I was busy for the rest of the day – for the week, in fact, so it wasn’t until the end of the weekend that I wanted to read them properly.  And I couldn’t find either letter last night, but wasn’t too anxious until I searched again this afternoon and can’t find them anywhere.  I have no idea where I’ve put them.  I’ve got three box files here, they aren’t in the correct one nor either of the others (but they wouldn’t be, I don’t file things until I’ve read them at least), there are a couple of piles of papers, either of current school matters or things to be dealt with and they aren’t amongst them.  In case I’m wrong about opening them in here, I’ve checked the kitchen – sometimes I open post while I’m having breakfast – but no.

I checked back through my diary to see which day it was – either Tuesday, when I had a 9.30 appointment, or Wednesday, when I was in London.  Tuesday is more likely.  Someone who called round on Monday evening took away some papers, so my wild hope that they could have got mixed up is groundless.

There is one place more to look, though it’s not likely, but the light isn’t good there and I need to spend the evening clamping down on anxiety so that I can sleep tonight.

This afternoon wasn’t great either – I was doing pretty well, getting on with admin – I’ve actually ticked or annotated 15 items from the to-do list – when I logged on to my Lloyds account to pay a bill.  That is, yesterday I paid a bill from that account, the one for the valuation of this house.  Then I had to pay back a fortnight’s pension which has been overpaid for Russell – bereavement is an expensive business, darlings.  It was paid into an account that has been frozen, so I have to refund it from my own purse – I suppose it was because the two came to over a thousand pounds that the second was delayed.  I had to log back on again to okay it today.  But I put a letter in the password in lower case that should have been in upper case – and there’s no second chance, I was shut out and had to phone to get back.  It took 22 minutes and I was asked so many security questions – info on credit cards and directorships amongst them – that I almost cried.  Well, I did cry, but I almost showed it in my voice.  I dealt with it, of course, and remained polite.  My mother’s grandmother’s mantra “Never be rude to those who cannot answer back” is still applicable.  By the end, he’d reset my account and I was able to log in, okay the payment to the Department of Work and Pensions and pay the next sizeable bill for servicing the boilers at my London flats.  £1500 down the drain in a couple of days, I feel depressed.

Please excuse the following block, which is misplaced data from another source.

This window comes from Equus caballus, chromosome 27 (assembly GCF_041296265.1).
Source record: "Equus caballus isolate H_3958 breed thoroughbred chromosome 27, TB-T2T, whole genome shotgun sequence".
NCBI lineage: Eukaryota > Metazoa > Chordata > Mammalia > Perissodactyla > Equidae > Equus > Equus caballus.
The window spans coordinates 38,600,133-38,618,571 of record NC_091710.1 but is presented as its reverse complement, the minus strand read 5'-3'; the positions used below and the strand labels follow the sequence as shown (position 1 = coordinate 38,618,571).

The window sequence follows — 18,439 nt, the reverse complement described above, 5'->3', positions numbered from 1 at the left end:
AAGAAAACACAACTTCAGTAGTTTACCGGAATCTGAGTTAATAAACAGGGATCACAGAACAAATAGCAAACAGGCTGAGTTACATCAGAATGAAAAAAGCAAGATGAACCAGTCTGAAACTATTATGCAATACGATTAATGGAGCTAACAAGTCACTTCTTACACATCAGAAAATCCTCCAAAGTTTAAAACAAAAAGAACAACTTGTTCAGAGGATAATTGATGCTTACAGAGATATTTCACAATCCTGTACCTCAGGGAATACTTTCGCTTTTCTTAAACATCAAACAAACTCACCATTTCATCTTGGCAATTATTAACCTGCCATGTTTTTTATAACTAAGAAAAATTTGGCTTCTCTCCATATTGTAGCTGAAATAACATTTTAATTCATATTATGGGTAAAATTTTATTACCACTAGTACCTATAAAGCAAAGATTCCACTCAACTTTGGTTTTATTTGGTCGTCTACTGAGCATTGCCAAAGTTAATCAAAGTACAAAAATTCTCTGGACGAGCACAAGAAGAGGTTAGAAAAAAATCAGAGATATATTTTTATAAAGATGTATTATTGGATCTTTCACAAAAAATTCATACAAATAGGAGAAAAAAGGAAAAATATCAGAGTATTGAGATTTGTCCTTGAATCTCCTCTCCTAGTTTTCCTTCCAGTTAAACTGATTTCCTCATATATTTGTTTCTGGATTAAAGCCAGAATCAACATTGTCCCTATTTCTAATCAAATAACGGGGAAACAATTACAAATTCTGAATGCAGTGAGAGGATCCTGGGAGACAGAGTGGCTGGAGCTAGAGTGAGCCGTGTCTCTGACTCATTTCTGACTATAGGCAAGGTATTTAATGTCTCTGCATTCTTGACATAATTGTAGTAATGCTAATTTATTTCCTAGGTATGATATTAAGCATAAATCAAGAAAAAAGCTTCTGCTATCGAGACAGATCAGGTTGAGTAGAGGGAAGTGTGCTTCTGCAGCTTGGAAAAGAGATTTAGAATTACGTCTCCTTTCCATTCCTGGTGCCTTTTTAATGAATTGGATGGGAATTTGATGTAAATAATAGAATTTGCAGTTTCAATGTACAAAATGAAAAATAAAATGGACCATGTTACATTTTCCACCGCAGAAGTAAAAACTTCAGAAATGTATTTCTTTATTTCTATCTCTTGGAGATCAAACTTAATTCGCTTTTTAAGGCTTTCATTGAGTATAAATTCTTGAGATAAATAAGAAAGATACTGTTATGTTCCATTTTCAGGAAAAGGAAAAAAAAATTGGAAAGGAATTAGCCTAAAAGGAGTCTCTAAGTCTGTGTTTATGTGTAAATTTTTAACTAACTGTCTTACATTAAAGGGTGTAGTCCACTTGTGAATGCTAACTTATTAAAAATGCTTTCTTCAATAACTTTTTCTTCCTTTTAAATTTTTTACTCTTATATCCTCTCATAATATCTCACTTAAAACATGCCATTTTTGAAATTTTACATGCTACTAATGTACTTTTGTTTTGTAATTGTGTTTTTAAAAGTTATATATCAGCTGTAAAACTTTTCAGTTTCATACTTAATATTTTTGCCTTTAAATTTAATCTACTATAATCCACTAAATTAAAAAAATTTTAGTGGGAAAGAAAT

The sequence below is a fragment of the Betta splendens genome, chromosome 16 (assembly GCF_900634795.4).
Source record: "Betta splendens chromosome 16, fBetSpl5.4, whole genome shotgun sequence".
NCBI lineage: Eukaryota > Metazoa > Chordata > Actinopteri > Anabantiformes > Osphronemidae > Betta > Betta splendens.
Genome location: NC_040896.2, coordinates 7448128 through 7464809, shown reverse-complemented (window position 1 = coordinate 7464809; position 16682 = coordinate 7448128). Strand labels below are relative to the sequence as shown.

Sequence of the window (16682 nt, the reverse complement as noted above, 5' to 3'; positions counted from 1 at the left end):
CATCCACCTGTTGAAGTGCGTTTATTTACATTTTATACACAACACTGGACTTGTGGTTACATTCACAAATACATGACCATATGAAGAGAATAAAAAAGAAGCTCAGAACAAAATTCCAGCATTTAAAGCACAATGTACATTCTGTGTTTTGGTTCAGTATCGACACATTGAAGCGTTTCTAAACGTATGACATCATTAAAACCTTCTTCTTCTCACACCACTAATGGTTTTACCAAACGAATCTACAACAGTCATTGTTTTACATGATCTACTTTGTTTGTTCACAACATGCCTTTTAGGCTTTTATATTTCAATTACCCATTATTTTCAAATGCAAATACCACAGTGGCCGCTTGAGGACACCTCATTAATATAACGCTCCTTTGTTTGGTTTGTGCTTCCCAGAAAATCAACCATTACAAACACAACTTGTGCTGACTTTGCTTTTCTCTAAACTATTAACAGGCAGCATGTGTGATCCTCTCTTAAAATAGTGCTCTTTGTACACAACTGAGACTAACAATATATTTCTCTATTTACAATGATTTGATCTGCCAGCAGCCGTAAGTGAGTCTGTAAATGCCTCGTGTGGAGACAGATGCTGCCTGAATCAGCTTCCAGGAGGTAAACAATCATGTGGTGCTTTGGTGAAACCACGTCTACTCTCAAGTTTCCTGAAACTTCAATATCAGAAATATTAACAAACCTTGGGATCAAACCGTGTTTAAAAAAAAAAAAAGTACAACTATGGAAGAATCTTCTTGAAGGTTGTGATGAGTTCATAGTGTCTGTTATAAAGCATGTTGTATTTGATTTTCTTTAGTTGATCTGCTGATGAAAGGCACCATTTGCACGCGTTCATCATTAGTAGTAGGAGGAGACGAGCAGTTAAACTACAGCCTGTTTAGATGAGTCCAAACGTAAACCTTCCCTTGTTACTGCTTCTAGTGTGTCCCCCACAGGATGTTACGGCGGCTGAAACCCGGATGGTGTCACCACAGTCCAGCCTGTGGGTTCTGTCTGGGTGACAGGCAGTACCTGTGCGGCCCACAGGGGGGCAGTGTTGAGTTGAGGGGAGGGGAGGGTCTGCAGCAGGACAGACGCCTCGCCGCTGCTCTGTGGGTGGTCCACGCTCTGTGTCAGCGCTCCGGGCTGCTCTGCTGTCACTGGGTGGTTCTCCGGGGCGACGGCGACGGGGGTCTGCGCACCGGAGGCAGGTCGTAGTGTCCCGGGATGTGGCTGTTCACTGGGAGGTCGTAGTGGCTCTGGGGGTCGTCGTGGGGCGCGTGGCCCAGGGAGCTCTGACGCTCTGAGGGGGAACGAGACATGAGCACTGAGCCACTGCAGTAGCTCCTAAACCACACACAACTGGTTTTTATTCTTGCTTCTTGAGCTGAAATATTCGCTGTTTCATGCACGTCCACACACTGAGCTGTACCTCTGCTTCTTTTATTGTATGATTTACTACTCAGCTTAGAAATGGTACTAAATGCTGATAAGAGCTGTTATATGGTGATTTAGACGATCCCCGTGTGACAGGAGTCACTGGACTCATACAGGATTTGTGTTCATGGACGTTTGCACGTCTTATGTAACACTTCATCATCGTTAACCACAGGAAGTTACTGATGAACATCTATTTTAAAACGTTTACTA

Part of the reason I didn’t tell you here that Russell had died for so long was that I didn’t want this to turn into a bereavement blog and I still don’t.  But it’s always been an everyday story of Z’s life and this is what I’m doing at present, I can only apologise for being a moaning Minnie and assure you that I’ll try to keep feelings out of it.  Let’s finish with something positive.

1 15 items off the to-do list has to be positive, innit?

2 Lovely chat with Ronan this evening.  He had an impacted wisdom tooth removed last Friday and is still on mushy food, but he’s over the worst.

3 I’m having a new gate to the Ups and Downs fitted later this week and then will be able to have a flowerbed by the short length of The Wall.  It’ll look lovely in the spring.

4 I was almost too despondent to cook dinner this evening but pulled myself together and did a lovely mixture of veggies – leek, shallot, chilli, cauliflower, tomato and broccoli – with turmeric, mustard seeds and cumin seeds.  And a potato (this is a JonnyB joke, but is true).